Today I got angry when a memory was aroused and I paid unwise attention to it. I caught myself being judgemental, and it was an unpleasant mood, vile like poison, and I got sick with it, it took over, overrun the city of consciousness and the mind became unhappy and restless. A metaphor from the bible came to mind, about Lot's wife turning into a pillar of salt for looking back at the cities of sodom and Gomorrah.
I reflect on how unskilful anger can be and how it leads to regret afterwards. No matter how justified I think it is at the time, thoughts of anger always lead to regret. And I think to myself why get angry in the first place when you know you will regret it later? And I noticed how bossy and cruel the mind can be at times, it encourages me to become angry about something; and then punishes me afterwards for not being a better Buddhist.
What an absolute arse the mind can be. The inner critic. The inner tyrant.
Then I realised ha! This is aversion in another hat. Trying to disguise its presence and sneak past the guard at the gate with the jedi mind-trick of self-judgement.
I paused and experienced the unpleasantness of aversion, really felt it, took time to know it. Thought, this is anger, this is resentment, this is how it feels, it is like a sickness, an affliction, it is a poison, toxic - this is suffering.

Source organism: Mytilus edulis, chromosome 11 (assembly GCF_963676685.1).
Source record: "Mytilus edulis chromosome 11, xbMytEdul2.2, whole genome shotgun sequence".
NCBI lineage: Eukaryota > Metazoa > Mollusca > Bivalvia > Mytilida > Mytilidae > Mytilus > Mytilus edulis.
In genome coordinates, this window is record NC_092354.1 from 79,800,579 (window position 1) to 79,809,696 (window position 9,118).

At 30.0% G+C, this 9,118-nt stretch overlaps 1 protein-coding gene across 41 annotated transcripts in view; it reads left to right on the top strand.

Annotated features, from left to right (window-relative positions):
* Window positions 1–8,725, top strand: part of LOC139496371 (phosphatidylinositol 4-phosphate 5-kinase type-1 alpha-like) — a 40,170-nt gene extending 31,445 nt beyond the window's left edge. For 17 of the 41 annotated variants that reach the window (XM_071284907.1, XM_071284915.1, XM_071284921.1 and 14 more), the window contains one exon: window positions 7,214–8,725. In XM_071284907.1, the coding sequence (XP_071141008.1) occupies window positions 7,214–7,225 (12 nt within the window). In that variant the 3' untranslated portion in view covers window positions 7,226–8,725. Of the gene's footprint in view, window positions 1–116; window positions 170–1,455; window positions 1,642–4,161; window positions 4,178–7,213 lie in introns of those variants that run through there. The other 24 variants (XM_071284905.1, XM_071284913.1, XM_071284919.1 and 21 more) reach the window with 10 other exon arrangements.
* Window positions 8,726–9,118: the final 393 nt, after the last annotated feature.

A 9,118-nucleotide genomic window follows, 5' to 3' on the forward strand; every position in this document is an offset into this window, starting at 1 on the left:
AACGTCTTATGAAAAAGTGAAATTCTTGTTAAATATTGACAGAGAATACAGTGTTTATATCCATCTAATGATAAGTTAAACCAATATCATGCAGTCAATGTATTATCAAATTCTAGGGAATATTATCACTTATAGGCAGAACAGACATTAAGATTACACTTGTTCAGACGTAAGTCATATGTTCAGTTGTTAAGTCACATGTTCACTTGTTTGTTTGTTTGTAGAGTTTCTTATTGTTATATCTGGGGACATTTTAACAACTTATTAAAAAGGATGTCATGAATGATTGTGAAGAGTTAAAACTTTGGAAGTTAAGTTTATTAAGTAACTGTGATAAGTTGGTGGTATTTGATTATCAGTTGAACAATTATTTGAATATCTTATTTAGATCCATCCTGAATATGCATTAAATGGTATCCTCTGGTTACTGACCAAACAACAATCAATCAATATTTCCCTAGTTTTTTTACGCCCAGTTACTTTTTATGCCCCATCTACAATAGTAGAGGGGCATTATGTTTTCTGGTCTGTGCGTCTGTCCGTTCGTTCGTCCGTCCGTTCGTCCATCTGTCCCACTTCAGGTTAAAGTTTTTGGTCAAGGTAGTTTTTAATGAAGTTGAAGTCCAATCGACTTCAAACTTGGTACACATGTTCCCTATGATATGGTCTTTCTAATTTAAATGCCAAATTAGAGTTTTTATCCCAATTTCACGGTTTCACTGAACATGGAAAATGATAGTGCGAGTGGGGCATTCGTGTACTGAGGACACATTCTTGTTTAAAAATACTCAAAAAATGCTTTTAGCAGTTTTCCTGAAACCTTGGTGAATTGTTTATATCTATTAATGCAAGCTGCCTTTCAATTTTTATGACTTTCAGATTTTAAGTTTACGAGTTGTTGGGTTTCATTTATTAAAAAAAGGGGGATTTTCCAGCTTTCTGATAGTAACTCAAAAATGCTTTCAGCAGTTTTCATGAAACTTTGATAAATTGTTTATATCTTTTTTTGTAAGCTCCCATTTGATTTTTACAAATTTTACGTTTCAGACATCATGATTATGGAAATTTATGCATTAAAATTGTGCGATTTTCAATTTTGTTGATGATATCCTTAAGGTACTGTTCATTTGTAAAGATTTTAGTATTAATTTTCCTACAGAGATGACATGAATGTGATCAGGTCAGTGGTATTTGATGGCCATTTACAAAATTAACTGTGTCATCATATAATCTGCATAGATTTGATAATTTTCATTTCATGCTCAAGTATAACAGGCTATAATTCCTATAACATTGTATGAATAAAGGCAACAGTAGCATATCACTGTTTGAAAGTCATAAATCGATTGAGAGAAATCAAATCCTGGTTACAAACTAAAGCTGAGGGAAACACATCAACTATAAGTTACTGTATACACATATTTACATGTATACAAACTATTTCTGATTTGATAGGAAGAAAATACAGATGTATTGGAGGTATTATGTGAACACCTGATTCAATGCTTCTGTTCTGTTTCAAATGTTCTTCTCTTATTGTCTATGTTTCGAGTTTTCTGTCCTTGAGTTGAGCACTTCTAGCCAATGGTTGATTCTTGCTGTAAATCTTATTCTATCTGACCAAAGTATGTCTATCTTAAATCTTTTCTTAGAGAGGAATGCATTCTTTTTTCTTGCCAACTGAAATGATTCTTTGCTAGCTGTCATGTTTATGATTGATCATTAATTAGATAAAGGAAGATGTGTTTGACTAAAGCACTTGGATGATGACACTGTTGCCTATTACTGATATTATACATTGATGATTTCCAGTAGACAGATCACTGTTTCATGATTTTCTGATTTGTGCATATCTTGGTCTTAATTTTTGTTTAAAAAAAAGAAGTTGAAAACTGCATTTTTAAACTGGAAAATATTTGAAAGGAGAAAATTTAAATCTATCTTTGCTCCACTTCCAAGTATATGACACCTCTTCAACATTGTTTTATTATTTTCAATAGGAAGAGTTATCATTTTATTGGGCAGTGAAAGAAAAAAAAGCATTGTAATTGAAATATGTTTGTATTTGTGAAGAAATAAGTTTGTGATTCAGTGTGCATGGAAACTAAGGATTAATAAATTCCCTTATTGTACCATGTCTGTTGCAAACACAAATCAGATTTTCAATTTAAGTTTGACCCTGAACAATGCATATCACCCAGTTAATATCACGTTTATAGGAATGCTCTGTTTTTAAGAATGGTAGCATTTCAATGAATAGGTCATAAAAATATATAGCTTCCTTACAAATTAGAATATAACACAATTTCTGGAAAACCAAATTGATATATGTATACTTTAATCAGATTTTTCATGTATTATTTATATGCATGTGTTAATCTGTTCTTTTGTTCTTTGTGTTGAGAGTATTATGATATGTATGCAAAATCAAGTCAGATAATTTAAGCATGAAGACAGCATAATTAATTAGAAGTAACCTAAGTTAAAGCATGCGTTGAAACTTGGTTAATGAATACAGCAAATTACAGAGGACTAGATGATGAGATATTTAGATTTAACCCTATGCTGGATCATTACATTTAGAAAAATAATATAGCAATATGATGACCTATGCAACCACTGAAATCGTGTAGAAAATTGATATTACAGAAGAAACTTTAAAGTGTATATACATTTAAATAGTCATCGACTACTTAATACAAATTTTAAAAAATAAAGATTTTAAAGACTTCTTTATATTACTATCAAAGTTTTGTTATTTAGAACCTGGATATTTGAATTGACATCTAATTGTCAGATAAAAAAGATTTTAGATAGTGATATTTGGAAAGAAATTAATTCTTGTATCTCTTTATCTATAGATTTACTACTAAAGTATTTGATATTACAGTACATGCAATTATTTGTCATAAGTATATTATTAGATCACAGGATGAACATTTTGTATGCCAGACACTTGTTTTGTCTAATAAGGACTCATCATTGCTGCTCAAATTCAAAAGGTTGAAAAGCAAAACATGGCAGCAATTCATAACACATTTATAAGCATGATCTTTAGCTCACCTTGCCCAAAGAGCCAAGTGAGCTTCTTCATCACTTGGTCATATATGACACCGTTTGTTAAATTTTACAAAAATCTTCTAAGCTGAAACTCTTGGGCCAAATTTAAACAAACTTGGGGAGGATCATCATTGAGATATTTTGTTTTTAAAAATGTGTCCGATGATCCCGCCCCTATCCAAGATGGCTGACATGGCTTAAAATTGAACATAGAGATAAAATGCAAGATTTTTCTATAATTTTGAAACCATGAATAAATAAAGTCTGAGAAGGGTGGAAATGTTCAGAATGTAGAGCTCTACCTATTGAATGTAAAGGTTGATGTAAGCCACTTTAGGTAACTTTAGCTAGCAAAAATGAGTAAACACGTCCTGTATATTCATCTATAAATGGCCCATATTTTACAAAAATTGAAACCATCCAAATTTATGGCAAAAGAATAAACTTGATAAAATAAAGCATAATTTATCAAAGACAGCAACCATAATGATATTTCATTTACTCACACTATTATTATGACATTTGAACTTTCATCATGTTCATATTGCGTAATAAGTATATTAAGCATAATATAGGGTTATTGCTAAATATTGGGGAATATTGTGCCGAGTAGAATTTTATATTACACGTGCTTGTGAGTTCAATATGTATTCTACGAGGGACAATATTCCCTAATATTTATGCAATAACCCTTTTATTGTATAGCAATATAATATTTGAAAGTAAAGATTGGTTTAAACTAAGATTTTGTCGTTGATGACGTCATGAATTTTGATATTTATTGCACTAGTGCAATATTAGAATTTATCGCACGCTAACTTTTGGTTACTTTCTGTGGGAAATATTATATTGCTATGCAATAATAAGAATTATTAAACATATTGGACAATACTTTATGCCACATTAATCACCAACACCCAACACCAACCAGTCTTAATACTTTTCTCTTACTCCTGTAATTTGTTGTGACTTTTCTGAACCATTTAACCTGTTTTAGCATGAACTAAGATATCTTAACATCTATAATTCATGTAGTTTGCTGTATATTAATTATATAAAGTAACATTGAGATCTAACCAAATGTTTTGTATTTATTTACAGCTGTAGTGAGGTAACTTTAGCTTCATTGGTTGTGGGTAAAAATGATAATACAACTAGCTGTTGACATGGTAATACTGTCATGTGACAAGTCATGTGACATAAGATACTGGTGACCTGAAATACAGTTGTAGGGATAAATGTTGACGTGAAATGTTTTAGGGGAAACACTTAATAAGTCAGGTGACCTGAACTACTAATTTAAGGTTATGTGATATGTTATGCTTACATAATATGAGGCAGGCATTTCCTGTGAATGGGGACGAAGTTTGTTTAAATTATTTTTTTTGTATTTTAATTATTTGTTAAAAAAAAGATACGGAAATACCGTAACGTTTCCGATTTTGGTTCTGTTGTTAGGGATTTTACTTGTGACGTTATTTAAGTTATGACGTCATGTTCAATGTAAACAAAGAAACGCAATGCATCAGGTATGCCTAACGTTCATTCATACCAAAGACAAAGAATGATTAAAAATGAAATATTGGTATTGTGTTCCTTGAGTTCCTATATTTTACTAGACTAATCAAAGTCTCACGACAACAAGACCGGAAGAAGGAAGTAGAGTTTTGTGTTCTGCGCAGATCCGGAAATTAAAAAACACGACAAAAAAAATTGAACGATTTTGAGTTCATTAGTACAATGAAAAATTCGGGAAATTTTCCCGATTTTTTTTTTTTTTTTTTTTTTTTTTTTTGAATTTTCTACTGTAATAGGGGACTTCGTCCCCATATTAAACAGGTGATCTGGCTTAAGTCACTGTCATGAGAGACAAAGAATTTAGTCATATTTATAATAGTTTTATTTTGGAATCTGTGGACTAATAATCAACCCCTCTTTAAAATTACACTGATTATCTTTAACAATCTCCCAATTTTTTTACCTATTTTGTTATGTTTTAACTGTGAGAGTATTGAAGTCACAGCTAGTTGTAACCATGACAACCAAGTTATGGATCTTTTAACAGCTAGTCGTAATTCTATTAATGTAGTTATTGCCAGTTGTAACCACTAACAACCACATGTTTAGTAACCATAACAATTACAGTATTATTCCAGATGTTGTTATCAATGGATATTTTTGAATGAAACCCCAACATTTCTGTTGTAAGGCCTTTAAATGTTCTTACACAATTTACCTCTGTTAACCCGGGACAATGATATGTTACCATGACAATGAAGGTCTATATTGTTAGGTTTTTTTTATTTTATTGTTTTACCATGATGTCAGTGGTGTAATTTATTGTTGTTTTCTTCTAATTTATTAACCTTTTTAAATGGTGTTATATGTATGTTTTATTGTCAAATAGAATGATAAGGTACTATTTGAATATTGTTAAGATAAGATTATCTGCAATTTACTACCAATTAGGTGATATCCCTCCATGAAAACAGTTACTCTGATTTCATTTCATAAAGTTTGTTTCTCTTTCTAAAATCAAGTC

Then I became aware of how craving in its three forms was also present in the mind, The craving to acquire something, the craving to change feelings one doesn't like, and the craving for becoming (self-centredness). I keep finding whenever there is suffering, without fail, these three are also present. Greed, hatred, and delusion; or longing, aversion, and ignorance, is another way of describing them.
In dependent origination, craving leads to attachment, to clinging, clinging is basically identifying with things, and this leads to becoming. Which is where the idea of letting go comes from. Letting go of the clinging. It sounds simple, and sometimes letting go can feel almost effortless, but other times it can be hard to let go, it involves a bit of work, and right effort is needed to detach oneself. Sometimes I find I am too absorbed in my thoughts to be able to let go of what I am thinking about. It is hard to just suddenly become detached from it. My awareness has become too contracted and uncomfortable, tense, boxed in, like a prison.